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Forschungsdatenbank PMU-SQQUID

Reliability of EEG Measures of Interaction: A Paradigm Shift Is Needed to Fight the Reproducibility Crisis
Holler, Y; Uhl, A; Bathke, A; Thomschewski, A; Butz, K; Nardone, R; Fell, J; Trinka, E
FRONT HUM NEUROSCI. 2017; 11: 441
Originalarbeiten (Zeitschrift)


Butz Kevin Holger Gerd
Höller Yvonne
Nardone Raffaele
Thomschewski Aljoscha
Trinka Eugen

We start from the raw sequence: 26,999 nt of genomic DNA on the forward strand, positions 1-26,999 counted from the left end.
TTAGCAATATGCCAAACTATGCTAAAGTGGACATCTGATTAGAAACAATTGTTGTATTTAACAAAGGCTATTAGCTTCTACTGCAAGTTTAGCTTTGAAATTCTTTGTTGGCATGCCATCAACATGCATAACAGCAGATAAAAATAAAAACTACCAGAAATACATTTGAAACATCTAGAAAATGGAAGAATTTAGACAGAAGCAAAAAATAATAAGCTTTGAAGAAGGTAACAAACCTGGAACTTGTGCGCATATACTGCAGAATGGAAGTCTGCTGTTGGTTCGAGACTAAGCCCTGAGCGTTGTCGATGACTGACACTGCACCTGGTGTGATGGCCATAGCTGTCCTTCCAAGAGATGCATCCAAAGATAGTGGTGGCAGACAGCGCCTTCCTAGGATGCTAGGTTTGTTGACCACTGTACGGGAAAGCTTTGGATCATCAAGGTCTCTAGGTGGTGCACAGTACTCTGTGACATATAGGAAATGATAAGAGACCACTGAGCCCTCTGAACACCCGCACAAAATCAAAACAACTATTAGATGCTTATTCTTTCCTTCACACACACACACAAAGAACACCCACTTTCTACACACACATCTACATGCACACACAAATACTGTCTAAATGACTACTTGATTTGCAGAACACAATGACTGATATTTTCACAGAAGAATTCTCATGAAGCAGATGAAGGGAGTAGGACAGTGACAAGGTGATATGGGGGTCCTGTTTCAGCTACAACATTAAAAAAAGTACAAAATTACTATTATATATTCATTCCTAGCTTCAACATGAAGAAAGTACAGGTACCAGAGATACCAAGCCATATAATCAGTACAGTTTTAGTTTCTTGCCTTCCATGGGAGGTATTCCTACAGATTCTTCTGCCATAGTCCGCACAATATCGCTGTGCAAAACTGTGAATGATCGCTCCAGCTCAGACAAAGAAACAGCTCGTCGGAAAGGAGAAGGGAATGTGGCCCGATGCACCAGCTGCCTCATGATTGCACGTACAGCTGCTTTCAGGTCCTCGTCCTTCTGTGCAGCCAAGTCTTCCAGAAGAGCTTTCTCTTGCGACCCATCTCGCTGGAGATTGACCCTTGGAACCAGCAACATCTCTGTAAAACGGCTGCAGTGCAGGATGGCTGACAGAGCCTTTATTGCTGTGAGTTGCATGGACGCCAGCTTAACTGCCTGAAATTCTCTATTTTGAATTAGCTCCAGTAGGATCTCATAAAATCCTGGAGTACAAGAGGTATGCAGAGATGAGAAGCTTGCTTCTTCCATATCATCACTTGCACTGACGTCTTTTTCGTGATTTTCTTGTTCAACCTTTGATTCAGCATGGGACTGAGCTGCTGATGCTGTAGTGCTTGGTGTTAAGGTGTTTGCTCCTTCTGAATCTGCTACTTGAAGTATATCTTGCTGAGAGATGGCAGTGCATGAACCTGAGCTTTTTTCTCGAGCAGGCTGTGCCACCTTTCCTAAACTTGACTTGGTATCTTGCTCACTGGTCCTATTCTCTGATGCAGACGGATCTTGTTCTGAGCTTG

Measures of interaction (connectivity) of the EEG are at the forefront of current neuroscientific research. Unfortunately, test-retest reliability can be very low, depending on the measure and its estimation, the EEG-frequency of interest, the length of the signal, and the population under investigation. In addition, artifacts can hamper the continuity of the EEG signal, and in some clinical situations it is impractical to exclude artifacts. We aimed to examine factors that moderate test-retest reliability of measures of interaction. The study involved 40 patients with a range of neurological diseases and memory impairments (age median: 60; range 21-76; 40% female; 22 mild cognitive impairment, 5 subjective cognitive complaints, 13 temporal lobe epilepsy), and 20 healthy controls (age median: 61.5; range 23-74; 70% female). We calculated 14 measures of interaction based on the multivariate autoregressive model from two EEG-recordings separated by 2 weeks. We characterized test-retest reliability by correlating themeasures between the two EEG-recordings for variations of data length, data discontinuity, artifact exclusion, model order, and frequency over all combinations of channels and all frequencies, individually for each subject, yielding a correlation coefficient for each participant. Excluding artifacts had strong effects on reliability of some measures, such as classical, real valued coherence (similar to 0.1 before, similar to 0.9 after artifact exclusion). Full frequency directed transfer function was highly reliable and robust against artifacts. Variation of data length decreased reliability in relation to poor adjustment of model order and signal length. Variation of discontinuity had no effect, but reliabilities were different between model orders, frequency ranges, and patient groups depending on the measure. Pathology did not interact with variation of signal length or discontinuity. Our results emphasize the importance of documenting reliability, whichmay vary considerably between measures of interaction. We recommend careful selection of measures of interaction in accordance with the properties of the data. When only short data segments are available and when the signal length varies strongly across subjects after exclusion of artifacts, reliability becomes an issue. Finally, measures which show high reliability irrespective of the presence of artifacts could be extremely useful in clinical situations when exclusion of artifacts is impractical.

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